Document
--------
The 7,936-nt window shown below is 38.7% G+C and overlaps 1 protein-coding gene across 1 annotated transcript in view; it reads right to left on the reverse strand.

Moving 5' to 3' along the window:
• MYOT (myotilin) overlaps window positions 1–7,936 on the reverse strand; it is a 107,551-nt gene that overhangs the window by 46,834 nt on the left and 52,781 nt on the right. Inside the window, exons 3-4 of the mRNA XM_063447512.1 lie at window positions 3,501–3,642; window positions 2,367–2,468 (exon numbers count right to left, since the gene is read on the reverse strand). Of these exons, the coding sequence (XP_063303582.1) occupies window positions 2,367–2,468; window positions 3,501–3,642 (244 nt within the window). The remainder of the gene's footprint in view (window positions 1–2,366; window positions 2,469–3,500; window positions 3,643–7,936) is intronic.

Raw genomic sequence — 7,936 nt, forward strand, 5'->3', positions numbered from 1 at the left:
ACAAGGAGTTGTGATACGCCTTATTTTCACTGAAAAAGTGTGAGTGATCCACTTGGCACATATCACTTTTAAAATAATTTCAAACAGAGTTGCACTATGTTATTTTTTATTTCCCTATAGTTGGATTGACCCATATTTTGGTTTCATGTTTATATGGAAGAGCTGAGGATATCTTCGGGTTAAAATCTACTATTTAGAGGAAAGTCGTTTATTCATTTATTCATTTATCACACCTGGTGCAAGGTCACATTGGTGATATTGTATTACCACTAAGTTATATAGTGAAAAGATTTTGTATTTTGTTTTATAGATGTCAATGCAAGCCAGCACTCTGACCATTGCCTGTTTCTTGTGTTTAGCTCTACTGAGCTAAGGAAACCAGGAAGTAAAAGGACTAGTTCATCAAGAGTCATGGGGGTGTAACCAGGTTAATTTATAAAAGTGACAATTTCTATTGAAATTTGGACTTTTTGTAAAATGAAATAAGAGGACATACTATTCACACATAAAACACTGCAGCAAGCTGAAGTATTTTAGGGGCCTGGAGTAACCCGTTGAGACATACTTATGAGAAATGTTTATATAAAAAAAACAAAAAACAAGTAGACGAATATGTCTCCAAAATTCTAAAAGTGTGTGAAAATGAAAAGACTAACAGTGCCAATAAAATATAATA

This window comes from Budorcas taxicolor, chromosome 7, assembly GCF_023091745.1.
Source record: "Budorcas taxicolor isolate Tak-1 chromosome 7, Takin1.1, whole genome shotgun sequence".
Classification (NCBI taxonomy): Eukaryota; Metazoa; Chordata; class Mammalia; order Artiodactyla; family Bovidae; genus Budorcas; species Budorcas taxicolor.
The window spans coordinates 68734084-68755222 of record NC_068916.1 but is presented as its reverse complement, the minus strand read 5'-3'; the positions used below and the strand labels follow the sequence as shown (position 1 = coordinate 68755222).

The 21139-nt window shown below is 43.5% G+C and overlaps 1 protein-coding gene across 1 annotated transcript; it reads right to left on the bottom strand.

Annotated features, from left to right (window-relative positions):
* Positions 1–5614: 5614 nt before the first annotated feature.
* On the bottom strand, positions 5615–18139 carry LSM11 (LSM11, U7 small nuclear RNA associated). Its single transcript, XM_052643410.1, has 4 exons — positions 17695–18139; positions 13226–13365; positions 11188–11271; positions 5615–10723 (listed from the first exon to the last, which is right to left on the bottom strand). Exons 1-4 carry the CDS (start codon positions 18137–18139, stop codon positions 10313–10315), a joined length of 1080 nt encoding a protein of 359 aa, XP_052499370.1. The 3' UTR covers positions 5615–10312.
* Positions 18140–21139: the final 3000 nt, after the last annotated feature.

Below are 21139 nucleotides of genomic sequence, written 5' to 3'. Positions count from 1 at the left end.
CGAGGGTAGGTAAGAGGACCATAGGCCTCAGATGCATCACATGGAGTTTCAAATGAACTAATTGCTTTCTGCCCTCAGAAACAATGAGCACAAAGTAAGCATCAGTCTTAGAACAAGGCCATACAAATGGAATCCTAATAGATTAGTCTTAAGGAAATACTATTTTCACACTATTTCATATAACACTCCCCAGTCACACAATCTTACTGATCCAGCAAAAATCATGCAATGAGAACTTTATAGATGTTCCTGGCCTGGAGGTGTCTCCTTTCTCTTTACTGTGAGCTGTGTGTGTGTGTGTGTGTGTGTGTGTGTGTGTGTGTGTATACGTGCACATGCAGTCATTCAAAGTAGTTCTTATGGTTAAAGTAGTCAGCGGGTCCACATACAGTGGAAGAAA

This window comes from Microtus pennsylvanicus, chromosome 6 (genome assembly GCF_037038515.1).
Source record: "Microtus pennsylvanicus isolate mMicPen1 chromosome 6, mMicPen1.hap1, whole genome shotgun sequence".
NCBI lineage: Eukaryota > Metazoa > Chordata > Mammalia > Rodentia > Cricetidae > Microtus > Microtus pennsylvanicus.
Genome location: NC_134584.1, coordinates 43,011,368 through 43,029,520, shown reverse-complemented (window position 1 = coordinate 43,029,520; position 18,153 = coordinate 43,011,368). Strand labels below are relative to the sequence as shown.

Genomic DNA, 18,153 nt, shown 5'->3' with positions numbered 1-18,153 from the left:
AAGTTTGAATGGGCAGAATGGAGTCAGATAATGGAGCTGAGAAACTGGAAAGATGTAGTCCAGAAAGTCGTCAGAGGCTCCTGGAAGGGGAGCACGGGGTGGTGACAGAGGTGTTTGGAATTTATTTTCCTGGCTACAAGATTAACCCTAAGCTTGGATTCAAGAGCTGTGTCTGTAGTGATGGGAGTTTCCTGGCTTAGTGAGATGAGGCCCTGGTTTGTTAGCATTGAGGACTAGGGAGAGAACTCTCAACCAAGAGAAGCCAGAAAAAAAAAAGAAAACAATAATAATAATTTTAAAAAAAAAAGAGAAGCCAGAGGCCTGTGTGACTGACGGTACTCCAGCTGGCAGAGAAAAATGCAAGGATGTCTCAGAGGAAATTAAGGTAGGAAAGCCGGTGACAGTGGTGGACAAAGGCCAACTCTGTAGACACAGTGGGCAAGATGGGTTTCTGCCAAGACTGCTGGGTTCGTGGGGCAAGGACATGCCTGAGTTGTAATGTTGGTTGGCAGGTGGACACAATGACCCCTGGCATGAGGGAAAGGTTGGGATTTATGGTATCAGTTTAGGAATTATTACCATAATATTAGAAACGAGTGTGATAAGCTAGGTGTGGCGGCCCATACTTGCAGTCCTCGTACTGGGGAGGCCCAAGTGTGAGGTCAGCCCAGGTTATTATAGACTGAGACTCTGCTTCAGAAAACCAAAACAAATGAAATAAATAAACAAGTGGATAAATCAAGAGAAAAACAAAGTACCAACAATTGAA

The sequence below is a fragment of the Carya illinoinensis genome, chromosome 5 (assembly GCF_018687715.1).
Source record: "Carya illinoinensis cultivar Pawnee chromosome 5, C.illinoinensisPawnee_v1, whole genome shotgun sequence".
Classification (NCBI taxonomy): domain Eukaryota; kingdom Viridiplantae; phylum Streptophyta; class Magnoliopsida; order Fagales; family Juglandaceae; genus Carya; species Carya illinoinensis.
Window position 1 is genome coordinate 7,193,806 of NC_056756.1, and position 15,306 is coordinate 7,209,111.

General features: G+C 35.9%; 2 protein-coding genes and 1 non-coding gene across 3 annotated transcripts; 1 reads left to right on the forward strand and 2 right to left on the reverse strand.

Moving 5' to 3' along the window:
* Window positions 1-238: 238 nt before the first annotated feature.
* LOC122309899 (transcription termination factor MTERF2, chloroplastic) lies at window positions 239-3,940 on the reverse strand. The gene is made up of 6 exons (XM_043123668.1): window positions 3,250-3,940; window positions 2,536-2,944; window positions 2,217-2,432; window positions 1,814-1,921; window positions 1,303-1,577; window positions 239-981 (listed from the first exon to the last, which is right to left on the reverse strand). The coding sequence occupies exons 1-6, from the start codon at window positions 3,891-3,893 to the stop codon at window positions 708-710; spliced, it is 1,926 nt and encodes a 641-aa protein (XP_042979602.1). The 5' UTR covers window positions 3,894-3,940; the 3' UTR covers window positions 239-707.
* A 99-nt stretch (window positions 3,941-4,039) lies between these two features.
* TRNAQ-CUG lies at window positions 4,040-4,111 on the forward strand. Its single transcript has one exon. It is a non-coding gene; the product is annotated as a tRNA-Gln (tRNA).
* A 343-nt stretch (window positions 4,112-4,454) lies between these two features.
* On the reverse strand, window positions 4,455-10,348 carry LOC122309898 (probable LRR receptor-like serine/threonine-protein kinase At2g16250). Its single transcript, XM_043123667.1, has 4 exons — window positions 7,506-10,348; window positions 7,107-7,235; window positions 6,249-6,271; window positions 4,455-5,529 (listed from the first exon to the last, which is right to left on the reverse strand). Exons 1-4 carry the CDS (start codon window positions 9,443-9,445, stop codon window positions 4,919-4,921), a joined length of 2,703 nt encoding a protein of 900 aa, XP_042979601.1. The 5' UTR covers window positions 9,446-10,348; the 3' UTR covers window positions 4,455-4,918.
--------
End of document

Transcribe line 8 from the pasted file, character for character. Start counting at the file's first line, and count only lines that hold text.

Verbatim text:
Classification (NCBI taxonomy): Eukaryota; Metazoa; Chordata; class Mammalia; order Artiodactyla; family Bovidae; genus Budorcas; species Budorcas taxicolor.